Incontinence is the inability to control the passage of urine. This can range from an occasional leakage of urine, to a complete inability to hold any urine. Urinary incontinence affects approximately 13 million people in the United States and is more common in women than in men. It occurs in 10 percent to 25 percent of women younger than age 65 and in 15 percent to 30 percent of women older than age 60 who do not live in nursing homes. Among nursing home residents, incontinence is even more common, affecting more than 50 percent of female patients.
The two main types of urinary incontinence are:
The main symptom of urinary incontinence is leakage of urine. This leakage can be frequent and heavy, or it can be small and rather rare. For an active woman or for a woman who loses a large amount of urine each time, even one episode per week may be too much.
Some other common symptoms of urinary incontinence include:
Incontinence may be sudden and temporary, or ongoing and long-term. Causes of sudden or temporary incontinence include:
Causes that may be more long-term:
Many times, urinary incontinence can be corrected with the help of medication. Drugs commonly used to treat incontinence include:
Anticholinergic (antispasmodic) drugs - These prescription medications calm an overactive bladder, so they may be helpful for urge incontinence.
Imipramine (Tofranil). This antidepressant may be used to treat incontinence. It causes the bladder muscle to relax, while causing the smooth muscles at the bladder neck to contract.
Hormone Replacement Therapy - After menopause, a woman's body produces less of the hormone estrogen. This drop in estrogen can contribute to changes in the skin lining the urethra and vagina, which can contribute to the development of incontinence in some women. Applying estrogen in the form of a vaginal cream, ring or patch may help relieve some of the symptoms of incontinence in these women.
Antibiotics - If your incontinence is due to a urinary
tract infection or an inflamed prostate gland (prostatitis), your doctor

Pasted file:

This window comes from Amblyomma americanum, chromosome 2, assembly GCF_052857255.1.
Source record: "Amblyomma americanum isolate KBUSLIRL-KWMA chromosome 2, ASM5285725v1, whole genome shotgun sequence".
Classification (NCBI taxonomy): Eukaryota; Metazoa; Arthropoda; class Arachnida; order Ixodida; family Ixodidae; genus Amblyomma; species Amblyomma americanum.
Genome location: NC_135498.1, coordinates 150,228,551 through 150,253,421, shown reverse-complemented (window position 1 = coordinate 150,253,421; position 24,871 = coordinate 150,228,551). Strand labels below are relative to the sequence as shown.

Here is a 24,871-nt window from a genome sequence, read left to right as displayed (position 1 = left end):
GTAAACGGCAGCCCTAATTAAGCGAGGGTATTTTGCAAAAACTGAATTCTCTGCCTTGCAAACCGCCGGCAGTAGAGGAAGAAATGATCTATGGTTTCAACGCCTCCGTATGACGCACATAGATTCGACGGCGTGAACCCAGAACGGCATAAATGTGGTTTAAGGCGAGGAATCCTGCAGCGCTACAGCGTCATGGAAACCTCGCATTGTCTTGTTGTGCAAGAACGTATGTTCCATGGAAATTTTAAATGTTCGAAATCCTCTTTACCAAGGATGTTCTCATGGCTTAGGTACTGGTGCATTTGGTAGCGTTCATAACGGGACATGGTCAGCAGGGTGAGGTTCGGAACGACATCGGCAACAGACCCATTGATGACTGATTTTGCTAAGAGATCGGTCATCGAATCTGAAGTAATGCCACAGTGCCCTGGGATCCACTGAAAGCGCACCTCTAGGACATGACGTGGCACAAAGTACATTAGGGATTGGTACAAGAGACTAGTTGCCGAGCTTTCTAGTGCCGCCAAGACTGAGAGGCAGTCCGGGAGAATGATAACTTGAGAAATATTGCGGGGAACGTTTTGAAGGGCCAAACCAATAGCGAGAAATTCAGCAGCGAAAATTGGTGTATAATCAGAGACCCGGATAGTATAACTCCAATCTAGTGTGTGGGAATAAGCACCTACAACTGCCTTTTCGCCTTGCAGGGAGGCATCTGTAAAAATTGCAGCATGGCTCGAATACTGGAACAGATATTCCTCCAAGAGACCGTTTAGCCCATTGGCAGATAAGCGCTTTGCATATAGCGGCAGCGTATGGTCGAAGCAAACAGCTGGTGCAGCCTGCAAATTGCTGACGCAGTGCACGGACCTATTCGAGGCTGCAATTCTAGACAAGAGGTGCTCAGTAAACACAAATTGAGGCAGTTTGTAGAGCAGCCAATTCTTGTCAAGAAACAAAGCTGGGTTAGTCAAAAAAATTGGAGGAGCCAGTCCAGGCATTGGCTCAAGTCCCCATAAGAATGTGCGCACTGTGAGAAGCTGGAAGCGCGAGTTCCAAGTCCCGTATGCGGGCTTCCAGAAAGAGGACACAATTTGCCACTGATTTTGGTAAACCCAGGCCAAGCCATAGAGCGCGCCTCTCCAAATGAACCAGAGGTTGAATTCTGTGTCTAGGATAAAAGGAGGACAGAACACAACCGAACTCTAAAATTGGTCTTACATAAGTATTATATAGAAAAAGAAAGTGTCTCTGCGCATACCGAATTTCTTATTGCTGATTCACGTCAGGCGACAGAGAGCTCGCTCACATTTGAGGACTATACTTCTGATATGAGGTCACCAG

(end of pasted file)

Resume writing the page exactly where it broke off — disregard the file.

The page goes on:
can successfully treat the problem with antibiotics.
See your doctor for an initial evaluation and to come up with a treatment plan. Treatment options vary, depending on the cause and type of incontinence you have. Fortunately, there are many things you can do to help manage incontinence.
The following methods are used to strengthen the muscles of your pelvic floor:
To find the pelvic muscles when you first start Kegel exercises, stop your urine flow midstream. The muscles needed to do this are your pelvic floor muscles. DO NOT contract your abdominal, thigh, or buttocks muscles. And DO NOT overdo the exercises. This may tire the muscles out and actually worsen incontinence.
Two methods called biofeedback and electrical stimulation can help you learn how to perform Kegel exercises. Biofeedback uses electrodes placed on the pelvic floor muscles, giving you feedback about when they are contracted and when they are not. Electrical stimulation uses low-voltage electric current to stimulate the pelvic floor muscles. It can be done at home or at a clinic for 20 minutes every 1 to 4 days.
Biofeedback and electrical stimulation will no longer be necessary once you have identified the pelvic floor muscles and mastered the exercises on your own.
Vaginal cones enhance the performance of Kegel exercises for women. Other devices for incontinence are also available.
For leakage, wear absorbent pads or undergarments. There are many well-designed products that go completely unnoticed by anyone but you.
Other measures include:
If you have overflow incontinence or cannot empty your bladder completely, a catheter may be recommended. But using a catheter exposes you to potential infection.
American Urological Association
American Foundation for Urologic Disease